The girl’s court-appointed guardian filed a lawsuit in 2019 against Clarence Garcia and his wife, Debbie Garcia, the nonprofit Familyworks Inc., behavioral health provider Acadia Healthcare, and its CEO, Joey Jacobs. Defendants also included Acadia subsidiaries Youth and Family Centered Services of New Mexico Inc. and Desert Hills, a defunct children’s residential treatment center.
In the lawsuit, the guardian accuses the Acadia companies of failing to protect the young girl under their care. The filing states that Garcia repeatedly raped the child in 2018.
The complaint alleged that Familyworks selected, authorized, and certified Clarence and Debbie Garcia to provide care for the 8-year-old Bernalillo County girl. Familyworks placed the child into a treatment foster care home with the Garcias even though they knew Clarence Garcia was “sexually abusing and sexually assaulting foster children placed in his care.”
The complaint also asserted that Familyworks had unqualified employees, was understaffed, failed to adhere to policies and procedures, and showed a pattern and practice of simply placing foster kids to fill beds. The plaintiff’s filing also said some Familyworks foster families had incidents of physical and sexual assaults of foster children.
What is Acadia and its New Mexico Subs?
Acadia Healthcare is a huge behavioral healthcare services provider with a network of 250 facilities in 39 states and Puerto Rico. Acadia claims to be the largest standalone behavioral healthcare company in the U.S. Acadia’s market cap was $6.65 billion on July 14, 2023. The company’s stock declined after the July 7th verdict.
Youth and Family Centered Services, known as Desert Hills, operated in New Mexico as an Acadia Health sub. Desert Hills, now-defunct, was a residential treatment facility in New Mexico for children with intellectual and developmental disabilities and behavioral issues. In the lawsuit, the plaintiff stated that Desert Hills ran Familyworks, a state-licensed nonprofit that licensed, trained, and supported foster parents and children in treatment.
With the Acadia sub Desert Hills swimming in sexual abuse and violence accusations, the State revoked its license and shut down operations in 2019.
The jury issued its verdict after six or seven hours of deliberation following a two-week trial that focused on corporate negligence. The fact-finders comprised of community members awarded the plaintiff $485 million dollars, including hefty punitive damages.
Acadia Healthcare will pay the foster child who Garcia repeatedly raped, $80 million in compensatory damages and $250 million in punitive damage. The subsidiary, Youth and Family Centered Services, doing business as Desert Hills, and Familyworks will each pay $75 million in punitive damages. The jury also determined that Clarence Garcia the man who sexually abused his ward must pay $5 million in punitive damages.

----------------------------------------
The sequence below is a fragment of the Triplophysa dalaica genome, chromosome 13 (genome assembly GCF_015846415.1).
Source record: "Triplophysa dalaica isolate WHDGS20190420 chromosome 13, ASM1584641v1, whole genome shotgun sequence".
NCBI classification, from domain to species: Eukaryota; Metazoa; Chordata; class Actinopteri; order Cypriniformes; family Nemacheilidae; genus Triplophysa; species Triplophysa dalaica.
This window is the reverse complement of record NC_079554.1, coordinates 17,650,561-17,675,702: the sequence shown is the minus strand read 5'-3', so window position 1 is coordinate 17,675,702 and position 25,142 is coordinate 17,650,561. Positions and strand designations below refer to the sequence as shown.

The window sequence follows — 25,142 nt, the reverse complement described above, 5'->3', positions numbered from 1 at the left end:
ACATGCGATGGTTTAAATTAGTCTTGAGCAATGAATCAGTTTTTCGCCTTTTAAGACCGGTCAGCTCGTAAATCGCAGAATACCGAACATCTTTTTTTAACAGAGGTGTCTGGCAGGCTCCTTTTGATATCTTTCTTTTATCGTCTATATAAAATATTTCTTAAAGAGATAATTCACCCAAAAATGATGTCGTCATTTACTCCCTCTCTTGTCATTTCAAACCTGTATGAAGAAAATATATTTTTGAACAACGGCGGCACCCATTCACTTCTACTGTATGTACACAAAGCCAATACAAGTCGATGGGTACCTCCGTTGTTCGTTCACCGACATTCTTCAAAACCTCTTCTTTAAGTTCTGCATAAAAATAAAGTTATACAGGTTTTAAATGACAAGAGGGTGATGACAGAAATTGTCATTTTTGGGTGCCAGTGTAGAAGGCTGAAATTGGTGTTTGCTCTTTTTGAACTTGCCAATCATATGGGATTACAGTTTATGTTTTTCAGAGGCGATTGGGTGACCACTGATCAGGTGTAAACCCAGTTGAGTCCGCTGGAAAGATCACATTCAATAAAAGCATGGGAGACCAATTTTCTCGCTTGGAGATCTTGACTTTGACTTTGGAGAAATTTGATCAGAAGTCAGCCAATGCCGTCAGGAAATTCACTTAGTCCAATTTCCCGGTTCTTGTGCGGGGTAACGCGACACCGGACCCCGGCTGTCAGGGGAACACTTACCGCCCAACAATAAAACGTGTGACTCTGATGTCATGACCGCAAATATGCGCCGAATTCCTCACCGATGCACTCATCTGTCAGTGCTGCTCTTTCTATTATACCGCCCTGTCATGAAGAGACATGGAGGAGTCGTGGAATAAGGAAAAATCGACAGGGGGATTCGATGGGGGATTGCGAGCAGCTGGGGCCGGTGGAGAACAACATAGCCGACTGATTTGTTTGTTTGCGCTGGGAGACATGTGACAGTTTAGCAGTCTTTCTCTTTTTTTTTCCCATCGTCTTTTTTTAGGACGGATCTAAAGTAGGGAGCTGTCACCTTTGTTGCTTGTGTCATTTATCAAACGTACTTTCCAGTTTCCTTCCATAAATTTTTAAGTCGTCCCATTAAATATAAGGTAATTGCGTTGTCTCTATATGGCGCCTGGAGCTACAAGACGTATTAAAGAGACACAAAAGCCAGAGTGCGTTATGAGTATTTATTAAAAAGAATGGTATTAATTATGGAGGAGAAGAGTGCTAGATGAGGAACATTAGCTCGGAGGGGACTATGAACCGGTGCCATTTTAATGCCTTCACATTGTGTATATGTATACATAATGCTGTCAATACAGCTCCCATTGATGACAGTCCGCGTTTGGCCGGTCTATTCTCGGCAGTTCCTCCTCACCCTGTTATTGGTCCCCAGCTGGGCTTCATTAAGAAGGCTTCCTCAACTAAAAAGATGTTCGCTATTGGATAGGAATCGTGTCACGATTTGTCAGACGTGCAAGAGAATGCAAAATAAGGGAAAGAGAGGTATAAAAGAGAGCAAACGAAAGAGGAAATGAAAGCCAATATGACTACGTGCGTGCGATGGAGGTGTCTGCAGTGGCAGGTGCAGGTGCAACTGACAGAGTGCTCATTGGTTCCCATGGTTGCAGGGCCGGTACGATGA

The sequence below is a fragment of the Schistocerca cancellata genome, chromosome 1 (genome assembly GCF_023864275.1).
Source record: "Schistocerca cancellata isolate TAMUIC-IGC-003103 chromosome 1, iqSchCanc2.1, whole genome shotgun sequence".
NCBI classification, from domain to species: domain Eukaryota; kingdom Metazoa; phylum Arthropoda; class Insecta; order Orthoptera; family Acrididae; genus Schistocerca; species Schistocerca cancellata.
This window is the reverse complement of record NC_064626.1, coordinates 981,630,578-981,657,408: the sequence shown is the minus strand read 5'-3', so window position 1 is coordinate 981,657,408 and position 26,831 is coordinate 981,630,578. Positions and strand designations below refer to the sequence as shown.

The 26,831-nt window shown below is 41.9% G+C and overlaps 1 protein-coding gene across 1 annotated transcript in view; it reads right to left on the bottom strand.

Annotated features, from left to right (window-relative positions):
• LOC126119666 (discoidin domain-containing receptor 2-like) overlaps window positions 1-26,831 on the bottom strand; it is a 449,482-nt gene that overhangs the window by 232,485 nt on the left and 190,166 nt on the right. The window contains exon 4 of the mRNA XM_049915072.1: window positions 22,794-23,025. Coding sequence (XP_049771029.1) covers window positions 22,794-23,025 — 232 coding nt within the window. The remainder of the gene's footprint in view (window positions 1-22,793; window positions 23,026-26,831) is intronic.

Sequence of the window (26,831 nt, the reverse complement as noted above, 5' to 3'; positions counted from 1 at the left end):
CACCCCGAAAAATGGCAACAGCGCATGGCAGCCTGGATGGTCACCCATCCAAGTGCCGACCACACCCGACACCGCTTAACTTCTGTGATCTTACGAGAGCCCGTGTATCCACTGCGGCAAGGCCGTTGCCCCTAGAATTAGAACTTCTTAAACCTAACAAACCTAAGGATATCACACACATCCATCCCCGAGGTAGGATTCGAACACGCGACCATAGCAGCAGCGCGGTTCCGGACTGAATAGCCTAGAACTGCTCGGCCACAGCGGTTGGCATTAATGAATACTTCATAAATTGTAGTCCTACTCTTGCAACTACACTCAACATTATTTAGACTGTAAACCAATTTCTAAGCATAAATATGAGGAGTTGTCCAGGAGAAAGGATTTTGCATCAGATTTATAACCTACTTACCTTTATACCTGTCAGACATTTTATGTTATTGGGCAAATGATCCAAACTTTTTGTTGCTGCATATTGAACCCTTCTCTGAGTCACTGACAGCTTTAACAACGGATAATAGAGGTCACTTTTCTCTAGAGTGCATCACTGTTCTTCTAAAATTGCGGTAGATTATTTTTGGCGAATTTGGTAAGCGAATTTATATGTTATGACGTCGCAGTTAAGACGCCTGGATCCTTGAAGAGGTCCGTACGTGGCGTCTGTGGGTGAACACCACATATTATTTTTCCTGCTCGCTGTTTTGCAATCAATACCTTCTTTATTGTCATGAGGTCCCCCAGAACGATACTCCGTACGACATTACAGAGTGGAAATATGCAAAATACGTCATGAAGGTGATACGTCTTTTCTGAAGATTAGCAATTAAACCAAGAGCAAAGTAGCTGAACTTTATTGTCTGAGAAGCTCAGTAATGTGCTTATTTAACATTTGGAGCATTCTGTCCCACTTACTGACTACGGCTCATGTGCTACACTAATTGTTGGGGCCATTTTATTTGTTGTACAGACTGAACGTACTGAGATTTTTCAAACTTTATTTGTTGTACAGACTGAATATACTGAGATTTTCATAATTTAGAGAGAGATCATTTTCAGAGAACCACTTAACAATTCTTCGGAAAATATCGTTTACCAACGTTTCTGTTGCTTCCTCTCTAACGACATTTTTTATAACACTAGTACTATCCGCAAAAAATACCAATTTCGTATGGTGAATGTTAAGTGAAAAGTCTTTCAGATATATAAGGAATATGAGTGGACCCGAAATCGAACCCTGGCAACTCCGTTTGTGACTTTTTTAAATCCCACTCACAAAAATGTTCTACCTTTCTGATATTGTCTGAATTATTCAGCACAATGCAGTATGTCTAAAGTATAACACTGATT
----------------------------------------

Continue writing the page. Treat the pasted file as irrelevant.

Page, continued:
Acadia Health said it would challenge the $485 million award, adding the award was far beyond reasonable expectations and comparable precedents. A company spokesman said the foster child “was not in the direct care of Desert Hills or any facility operated by Acadia, but was in a treatment foster care program managed by Familyworks,” a nonprofit organization for whom Desert Hills provided services.
Multiple Lawsuits Filed Against Acadia
Acadia’s troubles are not over. A lawyer said the $485 million case is only one of about 10 lawsuits his firm filed on behalf of children against Acadia. Clarence Garcia was accused of sexually assaulting children under his care in three of the lawsuits. Most of the cases have been resolved, with some pending and one going to trial in July or August.
Criminal Case Against Garcia
In addition to this civil lawsuit, Mr. Garcia's prosecutors criminally indicted him for his conduct with the young girl. The grand jury indictment says Garcia is charged with 13 criminal counts, including 11 counts of criminal sexual contact and two counts of child rape. The Bernalillo County girl whose guardian brought this case against Acadia was named in the criminal case as one of his alleged victims.
New Mexico prosecutor Rebeka Reyes announced a plea deal in January 2023. Mr. Garcia received a suspended 42-year sentence that includes five to 20 years of supervised probation. Reys stated that “it would have been extremely traumatic for these victims, in particular, to have to go through the process of testifying”. New Mexico sexual abuse law requires children to testify against their alleged abusers. Reyes added that all the victims were on board with the plea deal.
Garcia was arrested in April for probation violations. Officers found a book “with young children in suggestive poses,” bags of children’s stuffed animals, handgun accessories, countless knives, an axe, and a machete. He will be sentenced for the violations in August 2023 – he could be put behind bars.